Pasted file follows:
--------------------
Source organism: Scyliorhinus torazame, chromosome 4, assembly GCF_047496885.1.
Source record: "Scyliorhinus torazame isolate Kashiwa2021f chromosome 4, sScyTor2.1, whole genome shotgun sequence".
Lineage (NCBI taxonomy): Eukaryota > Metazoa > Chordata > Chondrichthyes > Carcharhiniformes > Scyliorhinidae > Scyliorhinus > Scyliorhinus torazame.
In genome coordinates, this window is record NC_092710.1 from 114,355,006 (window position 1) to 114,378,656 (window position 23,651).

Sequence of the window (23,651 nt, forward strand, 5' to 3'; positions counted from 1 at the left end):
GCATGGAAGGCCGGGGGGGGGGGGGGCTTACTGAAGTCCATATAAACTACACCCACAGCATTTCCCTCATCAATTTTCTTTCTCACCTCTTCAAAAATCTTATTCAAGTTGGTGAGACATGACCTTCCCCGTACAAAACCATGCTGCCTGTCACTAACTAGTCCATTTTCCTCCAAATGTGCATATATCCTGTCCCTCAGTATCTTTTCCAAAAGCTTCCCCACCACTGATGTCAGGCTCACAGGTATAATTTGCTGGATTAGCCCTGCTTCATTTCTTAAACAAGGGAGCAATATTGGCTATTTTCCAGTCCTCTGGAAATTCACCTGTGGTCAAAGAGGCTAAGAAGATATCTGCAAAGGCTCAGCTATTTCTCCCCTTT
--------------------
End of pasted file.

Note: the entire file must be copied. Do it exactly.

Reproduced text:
Source organism: Scyliorhinus torazame, chromosome 4, assembly GCF_047496885.1.
Source record: "Scyliorhinus torazame isolate Kashiwa2021f chromosome 4, sScyTor2.1, whole genome shotgun sequence".
Lineage (NCBI taxonomy): Eukaryota > Metazoa > Chordata > Chondrichthyes > Carcharhiniformes > Scyliorhinidae > Scyliorhinus > Scyliorhinus torazame.
In genome coordinates, this window is record NC_092710.1 from 114,355,006 (window position 1) to 114,378,656 (window position 23,651).

Sequence of the window (23,651 nt, forward strand, 5' to 3'; positions counted from 1 at the left end):
GCATGGAAGGCCGGGGGGGGGGGGGGCTTACTGAAGTCCATATAAACTACACCCACAGCATTTCCCTCATCAATTTTCTTTCTCACCTCTTCAAAAATCTTATTCAAGTTGGTGAGACATGACCTTCCCCGTACAAAACCATGCTGCCTGTCACTAACTAGTCCATTTTCCTCCAAATGTGCATATATCCTGTCCCTCAGTATCTTTTCCAAAAGCTTCCCCACCACTGATGTCAGGCTCACAGGTATAATTTGCTGGATTAGCCCTGCTTCATTTCTTAAACAAGGGAGCAATATTGGCTATTTTCCAGTCCTCTGGAAATTCACCTGTGGTCAAAGAGGCTAAGAAGATATCTGCAAAGGCTCAGCTATTTCTCCCCTTT